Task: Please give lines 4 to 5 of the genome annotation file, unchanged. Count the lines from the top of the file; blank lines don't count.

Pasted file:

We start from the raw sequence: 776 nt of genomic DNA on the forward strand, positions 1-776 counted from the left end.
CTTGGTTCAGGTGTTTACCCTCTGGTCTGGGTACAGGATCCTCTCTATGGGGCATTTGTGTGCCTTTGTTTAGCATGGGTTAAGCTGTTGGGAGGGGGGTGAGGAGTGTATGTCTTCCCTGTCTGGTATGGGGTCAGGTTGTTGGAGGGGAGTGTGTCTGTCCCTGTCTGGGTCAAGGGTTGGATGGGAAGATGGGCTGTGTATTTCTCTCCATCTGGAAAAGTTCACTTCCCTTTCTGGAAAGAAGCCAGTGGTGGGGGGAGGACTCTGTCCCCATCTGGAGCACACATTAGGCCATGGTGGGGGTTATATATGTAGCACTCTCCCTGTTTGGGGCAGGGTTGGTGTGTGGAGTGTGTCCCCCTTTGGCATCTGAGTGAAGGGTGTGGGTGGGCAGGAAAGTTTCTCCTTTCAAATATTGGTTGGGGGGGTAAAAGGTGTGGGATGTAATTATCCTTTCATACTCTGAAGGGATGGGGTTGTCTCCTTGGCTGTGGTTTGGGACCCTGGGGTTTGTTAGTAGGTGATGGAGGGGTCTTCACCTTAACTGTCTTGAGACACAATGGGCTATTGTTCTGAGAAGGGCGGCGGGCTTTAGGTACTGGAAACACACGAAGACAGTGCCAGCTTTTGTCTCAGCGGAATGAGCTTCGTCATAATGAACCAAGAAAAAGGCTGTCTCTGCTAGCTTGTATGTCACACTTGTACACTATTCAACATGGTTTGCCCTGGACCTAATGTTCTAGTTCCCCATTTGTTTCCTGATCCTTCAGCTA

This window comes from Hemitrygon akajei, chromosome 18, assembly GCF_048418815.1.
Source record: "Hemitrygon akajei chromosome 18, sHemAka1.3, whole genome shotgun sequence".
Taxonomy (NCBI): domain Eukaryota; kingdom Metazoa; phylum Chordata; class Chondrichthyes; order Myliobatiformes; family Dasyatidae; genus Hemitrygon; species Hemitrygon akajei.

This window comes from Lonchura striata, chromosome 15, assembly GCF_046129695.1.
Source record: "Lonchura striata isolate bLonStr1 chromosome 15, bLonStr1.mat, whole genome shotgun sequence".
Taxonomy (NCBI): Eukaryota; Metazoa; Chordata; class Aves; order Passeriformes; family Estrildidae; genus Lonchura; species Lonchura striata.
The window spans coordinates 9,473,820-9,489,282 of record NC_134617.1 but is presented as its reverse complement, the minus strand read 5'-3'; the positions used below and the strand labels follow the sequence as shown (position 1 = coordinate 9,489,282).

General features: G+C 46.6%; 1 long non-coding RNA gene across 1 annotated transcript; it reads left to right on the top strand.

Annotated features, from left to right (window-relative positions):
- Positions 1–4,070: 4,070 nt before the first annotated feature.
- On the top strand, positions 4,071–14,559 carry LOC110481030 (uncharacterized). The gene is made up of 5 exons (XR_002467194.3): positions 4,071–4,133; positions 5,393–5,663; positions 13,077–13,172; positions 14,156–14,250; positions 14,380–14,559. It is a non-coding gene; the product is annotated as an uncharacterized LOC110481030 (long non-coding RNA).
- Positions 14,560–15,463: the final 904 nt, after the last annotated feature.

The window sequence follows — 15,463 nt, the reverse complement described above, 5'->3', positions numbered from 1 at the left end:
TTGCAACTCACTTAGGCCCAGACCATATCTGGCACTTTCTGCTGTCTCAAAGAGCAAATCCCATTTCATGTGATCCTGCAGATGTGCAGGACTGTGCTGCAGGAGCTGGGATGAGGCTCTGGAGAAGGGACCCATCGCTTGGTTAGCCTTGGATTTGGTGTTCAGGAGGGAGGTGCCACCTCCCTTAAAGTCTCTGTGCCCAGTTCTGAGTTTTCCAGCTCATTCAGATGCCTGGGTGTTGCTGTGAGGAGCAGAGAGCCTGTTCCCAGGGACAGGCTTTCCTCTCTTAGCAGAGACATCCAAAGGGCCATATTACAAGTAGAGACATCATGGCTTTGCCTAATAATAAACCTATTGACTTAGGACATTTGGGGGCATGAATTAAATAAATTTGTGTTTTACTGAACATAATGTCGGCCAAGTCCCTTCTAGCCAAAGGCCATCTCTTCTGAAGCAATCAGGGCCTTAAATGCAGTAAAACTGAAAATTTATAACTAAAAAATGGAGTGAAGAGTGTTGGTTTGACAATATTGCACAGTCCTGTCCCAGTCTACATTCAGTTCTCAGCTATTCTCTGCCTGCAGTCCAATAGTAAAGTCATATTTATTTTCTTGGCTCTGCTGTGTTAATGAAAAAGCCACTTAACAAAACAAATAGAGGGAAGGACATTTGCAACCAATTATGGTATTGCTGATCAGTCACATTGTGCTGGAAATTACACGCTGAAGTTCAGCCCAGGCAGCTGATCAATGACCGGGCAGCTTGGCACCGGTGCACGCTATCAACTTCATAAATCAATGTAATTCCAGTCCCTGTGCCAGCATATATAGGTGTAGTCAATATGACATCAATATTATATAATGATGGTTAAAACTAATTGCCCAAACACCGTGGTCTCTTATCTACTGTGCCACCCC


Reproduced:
Source record: "Hemitrygon akajei chromosome 18, sHemAka1.3, whole genome shotgun sequence".
Taxonomy (NCBI): domain Eukaryota; kingdom Metazoa; phylum Chordata; class Chondrichthyes; order Myliobatiformes; family Dasyatidae; genus Hemitrygon; species Hemitrygon akajei.